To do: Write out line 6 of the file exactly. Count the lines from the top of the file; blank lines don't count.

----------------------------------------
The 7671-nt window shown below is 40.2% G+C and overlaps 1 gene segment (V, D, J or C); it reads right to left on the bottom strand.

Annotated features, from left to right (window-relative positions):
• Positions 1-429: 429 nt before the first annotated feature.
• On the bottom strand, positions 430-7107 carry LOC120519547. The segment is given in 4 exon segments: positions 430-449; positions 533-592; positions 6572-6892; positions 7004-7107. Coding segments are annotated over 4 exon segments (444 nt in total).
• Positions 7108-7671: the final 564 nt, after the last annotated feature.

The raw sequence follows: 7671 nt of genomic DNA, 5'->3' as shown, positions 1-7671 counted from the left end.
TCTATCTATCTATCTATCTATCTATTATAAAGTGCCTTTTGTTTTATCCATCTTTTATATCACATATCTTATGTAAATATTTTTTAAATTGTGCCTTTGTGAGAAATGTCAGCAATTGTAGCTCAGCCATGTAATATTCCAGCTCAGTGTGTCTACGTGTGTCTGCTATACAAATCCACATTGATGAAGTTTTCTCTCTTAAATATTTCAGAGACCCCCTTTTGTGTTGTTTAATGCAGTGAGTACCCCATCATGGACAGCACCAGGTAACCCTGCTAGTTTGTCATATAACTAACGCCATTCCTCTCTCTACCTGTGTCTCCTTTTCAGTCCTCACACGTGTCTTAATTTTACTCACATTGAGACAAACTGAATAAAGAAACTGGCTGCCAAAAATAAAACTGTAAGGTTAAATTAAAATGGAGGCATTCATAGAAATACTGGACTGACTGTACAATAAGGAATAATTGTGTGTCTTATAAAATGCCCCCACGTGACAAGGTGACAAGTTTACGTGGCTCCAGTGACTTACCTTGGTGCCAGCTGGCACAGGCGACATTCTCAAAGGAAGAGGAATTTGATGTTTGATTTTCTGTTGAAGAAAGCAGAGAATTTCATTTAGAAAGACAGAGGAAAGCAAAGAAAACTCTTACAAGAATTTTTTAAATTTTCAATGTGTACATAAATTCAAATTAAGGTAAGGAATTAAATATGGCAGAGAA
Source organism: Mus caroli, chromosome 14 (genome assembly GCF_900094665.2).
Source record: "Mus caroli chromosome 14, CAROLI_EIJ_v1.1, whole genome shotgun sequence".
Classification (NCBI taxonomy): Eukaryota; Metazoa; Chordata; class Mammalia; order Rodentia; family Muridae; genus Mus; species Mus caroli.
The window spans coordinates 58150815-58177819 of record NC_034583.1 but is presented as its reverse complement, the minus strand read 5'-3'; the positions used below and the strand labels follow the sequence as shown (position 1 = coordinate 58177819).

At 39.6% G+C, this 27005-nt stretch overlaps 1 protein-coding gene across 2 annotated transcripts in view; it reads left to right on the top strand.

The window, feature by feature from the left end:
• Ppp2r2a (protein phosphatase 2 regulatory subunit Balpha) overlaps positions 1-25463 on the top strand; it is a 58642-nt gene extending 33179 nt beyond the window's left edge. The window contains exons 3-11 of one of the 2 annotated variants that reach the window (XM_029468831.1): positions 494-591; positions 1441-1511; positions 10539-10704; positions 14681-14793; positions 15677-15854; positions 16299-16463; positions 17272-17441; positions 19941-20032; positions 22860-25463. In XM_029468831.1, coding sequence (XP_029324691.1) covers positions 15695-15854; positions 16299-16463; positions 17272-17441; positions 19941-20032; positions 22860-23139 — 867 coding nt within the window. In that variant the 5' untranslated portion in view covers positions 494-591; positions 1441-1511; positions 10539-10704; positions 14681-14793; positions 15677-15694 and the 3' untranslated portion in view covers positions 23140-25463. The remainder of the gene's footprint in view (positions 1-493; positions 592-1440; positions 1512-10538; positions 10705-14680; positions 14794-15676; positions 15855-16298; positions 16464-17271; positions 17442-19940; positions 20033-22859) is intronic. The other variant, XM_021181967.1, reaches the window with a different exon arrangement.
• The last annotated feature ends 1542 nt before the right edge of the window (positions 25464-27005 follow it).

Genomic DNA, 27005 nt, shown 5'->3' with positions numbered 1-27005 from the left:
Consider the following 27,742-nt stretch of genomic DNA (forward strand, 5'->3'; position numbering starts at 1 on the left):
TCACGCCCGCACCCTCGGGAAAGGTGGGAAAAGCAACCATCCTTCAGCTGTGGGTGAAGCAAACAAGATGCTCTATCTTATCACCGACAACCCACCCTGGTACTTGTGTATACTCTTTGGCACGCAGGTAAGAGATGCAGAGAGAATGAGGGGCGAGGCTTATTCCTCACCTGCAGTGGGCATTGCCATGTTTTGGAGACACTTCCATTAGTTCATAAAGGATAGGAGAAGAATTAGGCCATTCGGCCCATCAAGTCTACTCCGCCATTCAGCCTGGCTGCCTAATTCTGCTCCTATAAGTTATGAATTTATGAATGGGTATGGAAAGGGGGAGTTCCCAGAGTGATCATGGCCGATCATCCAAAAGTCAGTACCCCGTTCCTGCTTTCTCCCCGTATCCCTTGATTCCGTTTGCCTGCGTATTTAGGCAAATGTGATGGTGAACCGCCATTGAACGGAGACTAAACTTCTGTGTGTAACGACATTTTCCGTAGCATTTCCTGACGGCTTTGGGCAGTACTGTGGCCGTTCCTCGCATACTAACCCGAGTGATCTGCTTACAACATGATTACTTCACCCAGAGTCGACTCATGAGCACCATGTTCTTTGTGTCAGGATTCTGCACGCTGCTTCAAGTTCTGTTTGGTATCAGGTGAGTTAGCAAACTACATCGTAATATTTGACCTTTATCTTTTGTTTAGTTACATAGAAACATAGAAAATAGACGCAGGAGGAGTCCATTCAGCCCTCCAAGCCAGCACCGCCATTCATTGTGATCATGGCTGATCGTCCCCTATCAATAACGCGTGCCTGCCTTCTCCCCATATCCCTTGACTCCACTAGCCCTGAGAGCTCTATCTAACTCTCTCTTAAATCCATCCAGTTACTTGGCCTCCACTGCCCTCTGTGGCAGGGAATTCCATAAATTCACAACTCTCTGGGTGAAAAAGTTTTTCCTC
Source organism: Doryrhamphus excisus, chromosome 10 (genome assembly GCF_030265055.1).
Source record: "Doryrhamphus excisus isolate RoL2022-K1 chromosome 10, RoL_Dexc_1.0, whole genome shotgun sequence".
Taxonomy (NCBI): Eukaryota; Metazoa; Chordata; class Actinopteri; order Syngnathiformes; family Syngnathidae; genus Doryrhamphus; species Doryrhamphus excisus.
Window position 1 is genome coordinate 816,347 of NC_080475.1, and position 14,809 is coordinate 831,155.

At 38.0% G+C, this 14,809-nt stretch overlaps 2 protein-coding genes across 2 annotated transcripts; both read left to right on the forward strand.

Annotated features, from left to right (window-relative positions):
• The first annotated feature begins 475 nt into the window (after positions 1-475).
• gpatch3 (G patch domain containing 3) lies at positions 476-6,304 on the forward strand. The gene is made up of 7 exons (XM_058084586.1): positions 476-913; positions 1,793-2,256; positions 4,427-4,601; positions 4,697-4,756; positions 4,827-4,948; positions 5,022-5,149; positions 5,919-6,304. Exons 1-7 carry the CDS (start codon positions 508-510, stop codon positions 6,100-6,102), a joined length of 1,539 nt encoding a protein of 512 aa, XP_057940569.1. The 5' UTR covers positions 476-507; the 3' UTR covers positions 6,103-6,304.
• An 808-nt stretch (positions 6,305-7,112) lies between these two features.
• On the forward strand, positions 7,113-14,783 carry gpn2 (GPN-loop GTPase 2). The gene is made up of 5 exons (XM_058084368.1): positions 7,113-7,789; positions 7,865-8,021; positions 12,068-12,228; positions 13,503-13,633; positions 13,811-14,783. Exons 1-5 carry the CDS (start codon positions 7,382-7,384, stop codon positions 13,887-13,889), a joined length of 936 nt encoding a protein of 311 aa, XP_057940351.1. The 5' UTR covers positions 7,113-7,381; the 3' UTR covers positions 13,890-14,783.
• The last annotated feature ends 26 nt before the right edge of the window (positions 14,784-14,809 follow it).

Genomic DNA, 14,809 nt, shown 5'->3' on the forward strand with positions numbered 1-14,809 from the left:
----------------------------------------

The raw sequence follows: 7671 nt of genomic DNA, 5'->3' as shown, positions 1-7671 counted from the left end.